Merger of books about Amazon

Amazon is not on trial over the large books lawsuit. But his power is there.

The US government is suing to prevent book publisher Penguin Random House from buying competitor Simon & Schuster. The government says the merger, which will cut the number of major US mass-market book publishers from five to four, will hurt some authors by reducing competition for their books.

Government lawsuit began this week and my colleagues wrote a useful explanation of the legal issues and what is at stake for the companies, writers and book lovers involved.

This is a matter that concerns much more than books and salaries of famous authorsis yet another example of the debate over how to treat big companies, including the biggest digital powers that shape our world.

The elephant in the room is the Amazon. Book publishers want to get bigger and stronger, in part to have more leverage over Amazon, by far the largest bookseller in the United States. One version of the Penguin Random House strategy boils down to this: our monopoly on book publishing is the best defense against Amazon’s monopoly on book sales.

As the primary way Americans find and buy books, Amazon could theoretically nudge people towards books that generate more revenue for the company. If authors or publishers do not want their books to be sold on Amazon, they may disappear into obscurity or counterfeits may appear. But if the publisher is large enough, the theory is that they have leverage over Amazon to sell books at the prices and terms the publisher prefers.

“Their argument is to protect the market from Amazon’s monopolization, we’re going to monopolize the market,” said Barry Lynn, executive director of the Open Market Institute, an organization that wants to tighten antitrust and enforcement laws.

Penguin Random House doesn’t say it wants to buy a competitor to beat Amazon in a game of power, which is legally irrelevant in the government’s lawsuit. But Lynn told me that if Amazon’s dominance hurts publishers, readers, authors, or the American public—as he believes it does—allowing the book company to become more muscular to intimidate Amazon is counterproductive. The best approach, he says, is to restrict Amazon with laws and regulations.

We know that several technology companies, including Amazon, Google, Facebook and Apple, have a huge impact on entire industries and our lives. We’re all trying to figure out what their strengths are good or bad for us, and what, if anything, public policy and law should do about weaknesses. This controversial book publisher merger is one example of addressing these important issues.

Companies often justify acquisitions by saying they need more power to level the playing field. When AT&T bought the media and entertainment company then called Time Warner, one of the company’s explanations was that it wanted to be alternative to digital advertising like Google and Facebook. Music companies have consolidated over the past 15 years in part to carry more weight as digital services like Spotify change the way we listen to music.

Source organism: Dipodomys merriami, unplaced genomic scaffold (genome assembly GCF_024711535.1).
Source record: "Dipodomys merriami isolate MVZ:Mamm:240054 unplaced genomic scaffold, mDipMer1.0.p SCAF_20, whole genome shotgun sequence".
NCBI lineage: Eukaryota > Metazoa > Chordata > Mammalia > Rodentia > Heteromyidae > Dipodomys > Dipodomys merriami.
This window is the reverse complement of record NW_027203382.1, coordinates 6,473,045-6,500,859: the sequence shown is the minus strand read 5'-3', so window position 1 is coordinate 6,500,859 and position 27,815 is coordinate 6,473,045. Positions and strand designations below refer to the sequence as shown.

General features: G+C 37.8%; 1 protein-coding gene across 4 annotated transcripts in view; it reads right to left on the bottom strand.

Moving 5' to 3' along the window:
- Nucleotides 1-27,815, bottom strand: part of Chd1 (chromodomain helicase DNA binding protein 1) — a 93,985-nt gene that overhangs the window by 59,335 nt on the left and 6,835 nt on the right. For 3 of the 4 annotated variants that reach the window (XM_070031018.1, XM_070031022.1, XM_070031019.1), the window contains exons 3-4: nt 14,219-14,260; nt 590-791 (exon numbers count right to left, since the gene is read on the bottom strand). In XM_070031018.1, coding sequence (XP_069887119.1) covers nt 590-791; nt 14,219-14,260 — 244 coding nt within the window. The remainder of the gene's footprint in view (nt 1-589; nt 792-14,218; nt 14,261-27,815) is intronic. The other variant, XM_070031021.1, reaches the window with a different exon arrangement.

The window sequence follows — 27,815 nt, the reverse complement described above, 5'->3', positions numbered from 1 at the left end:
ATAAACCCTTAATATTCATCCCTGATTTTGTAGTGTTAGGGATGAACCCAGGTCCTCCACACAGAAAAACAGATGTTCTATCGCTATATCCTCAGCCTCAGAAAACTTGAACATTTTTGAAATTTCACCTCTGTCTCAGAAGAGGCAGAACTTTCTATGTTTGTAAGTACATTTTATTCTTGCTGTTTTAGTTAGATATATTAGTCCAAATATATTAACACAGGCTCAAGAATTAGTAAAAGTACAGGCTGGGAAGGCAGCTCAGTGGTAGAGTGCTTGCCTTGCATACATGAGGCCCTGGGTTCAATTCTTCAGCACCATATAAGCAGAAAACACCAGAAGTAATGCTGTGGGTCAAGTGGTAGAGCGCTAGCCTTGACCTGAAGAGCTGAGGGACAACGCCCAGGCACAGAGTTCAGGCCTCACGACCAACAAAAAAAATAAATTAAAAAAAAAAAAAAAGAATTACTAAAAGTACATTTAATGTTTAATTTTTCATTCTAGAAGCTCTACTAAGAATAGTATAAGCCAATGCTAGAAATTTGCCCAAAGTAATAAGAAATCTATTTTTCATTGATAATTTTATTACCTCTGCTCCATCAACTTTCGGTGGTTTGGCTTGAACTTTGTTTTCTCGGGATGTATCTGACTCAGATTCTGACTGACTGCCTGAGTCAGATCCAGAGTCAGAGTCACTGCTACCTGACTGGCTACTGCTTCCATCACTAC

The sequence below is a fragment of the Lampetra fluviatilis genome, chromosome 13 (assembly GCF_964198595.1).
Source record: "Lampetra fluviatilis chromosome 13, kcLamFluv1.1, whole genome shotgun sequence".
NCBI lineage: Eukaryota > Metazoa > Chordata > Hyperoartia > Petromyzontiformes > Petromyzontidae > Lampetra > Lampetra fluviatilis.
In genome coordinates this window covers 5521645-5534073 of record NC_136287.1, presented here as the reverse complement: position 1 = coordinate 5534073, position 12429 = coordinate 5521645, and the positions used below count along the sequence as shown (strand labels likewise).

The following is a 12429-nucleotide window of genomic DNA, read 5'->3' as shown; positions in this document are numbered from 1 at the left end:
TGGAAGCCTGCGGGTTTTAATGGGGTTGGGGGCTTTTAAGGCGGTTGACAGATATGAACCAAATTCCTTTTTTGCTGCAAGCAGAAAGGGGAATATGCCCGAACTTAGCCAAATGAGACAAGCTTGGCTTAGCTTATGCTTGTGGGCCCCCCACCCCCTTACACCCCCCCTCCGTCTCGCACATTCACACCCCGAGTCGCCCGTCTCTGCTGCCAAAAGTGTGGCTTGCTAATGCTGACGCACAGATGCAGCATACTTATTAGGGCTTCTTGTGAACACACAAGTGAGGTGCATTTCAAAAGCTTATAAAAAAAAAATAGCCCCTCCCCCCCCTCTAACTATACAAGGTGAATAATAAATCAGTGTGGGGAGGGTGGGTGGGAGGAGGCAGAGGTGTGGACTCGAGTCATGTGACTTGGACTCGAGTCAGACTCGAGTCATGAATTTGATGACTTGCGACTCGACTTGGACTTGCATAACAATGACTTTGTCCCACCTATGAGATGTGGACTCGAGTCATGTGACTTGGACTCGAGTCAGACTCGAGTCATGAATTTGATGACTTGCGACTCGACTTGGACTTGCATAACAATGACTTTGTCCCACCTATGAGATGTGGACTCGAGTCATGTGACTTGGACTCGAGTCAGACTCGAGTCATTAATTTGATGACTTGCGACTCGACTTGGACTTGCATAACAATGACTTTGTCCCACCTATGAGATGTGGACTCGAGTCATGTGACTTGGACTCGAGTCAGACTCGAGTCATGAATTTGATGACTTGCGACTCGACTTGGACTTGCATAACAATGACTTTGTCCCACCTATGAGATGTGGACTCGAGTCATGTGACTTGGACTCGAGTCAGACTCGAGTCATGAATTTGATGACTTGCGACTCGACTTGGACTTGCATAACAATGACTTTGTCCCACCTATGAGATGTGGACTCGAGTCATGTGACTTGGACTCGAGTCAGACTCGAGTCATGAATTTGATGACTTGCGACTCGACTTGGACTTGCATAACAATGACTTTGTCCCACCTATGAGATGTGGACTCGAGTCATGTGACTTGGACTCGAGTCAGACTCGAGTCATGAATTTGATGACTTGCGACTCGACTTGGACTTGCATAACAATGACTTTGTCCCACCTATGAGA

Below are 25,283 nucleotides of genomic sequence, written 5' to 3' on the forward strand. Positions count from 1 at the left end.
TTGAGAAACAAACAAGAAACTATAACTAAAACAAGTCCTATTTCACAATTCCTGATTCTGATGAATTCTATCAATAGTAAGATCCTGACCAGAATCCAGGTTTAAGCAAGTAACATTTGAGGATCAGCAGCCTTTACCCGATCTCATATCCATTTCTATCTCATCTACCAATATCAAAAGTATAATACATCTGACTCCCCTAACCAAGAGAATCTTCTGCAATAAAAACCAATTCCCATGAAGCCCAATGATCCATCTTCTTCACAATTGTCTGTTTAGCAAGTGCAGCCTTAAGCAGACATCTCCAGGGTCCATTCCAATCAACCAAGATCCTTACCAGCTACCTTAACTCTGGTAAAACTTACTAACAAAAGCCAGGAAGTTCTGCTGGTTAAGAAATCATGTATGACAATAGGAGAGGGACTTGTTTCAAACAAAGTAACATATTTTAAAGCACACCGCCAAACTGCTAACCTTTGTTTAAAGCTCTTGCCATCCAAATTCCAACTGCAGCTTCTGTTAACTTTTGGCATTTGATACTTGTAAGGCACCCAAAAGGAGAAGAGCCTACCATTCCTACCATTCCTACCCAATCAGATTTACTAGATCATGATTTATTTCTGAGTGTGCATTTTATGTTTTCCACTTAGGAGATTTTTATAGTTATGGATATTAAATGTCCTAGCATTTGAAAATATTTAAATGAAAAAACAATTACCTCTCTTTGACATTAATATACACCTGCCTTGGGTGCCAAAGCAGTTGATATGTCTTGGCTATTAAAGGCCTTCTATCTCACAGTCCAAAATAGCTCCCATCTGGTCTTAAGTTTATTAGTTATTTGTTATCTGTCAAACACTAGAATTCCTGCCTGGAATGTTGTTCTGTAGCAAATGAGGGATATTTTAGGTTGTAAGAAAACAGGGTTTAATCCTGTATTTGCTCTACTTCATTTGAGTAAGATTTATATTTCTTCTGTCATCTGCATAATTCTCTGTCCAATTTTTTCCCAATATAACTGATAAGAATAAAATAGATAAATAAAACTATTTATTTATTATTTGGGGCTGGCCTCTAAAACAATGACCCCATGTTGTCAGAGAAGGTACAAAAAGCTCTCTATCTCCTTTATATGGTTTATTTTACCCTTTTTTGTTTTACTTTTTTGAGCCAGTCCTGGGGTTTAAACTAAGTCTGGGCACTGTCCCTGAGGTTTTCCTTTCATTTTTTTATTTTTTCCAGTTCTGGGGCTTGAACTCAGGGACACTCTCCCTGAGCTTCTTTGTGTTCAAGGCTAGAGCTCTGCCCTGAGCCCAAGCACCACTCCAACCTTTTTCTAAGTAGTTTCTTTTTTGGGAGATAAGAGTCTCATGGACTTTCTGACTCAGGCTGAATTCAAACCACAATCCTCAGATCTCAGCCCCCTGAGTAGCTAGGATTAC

And ten years ago, when the German conglomerate Bertelsmann bought a competitor to create Penguin Random House, this merger was one response to Amazon influence about selling books.

Today, Penguin Random House says the acquisition will make book publishing more competitive and help authors and readers alike. In a punchline, he quotes Amazon fast growing book publishing business as an example of fierce competition in their industry.

Lynn’s criticism of both Penguin Random House and Amazon reflects influential sentiment, especially among left-wing economists, government officials and lawyers, that America has messed up its approach to big companies, especially digital ones. criticism what’s this increased consolidation or industries such as airlines, banking, digital advertising, mass media as well as meat packaging harms customers, workers and citizens.

Some Republican politicians agree with the left in want more government restraint or digital superstars. Congress is also debating a bill that would require potentially large-scale business changes Amazon and other tech giants, although this is unlikely to become law immediately. Similar laws have been passed in the other place in the world.

Chris Sagers, professor of law at Cleveland State University, who wrote a book about previous government antitrust lawsuit in the book industry, told me that the outcome of this case probably wouldn’t matter much. In his view, the book industry is already overcharging readers and underpaying authors. He believes both Amazon and book publishers have been allowed to become too big and powerful.

This book publishing lawsuit is a window into deeply rooted problems in the US economy that have taken decades to resolve and will take a long time to change.

“There is indeed substantial consolidation across the markets,” Sagers wrote in an email. “Once you let the economy get to this point, there’s not much that antitrust law (or any other regulatory intervention) can do.”

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A classic scene from Singing in the Rain, but with Velociraptor instead of Gene Kelly. (thanks colleague Jane Coston for sharing this tweet.)

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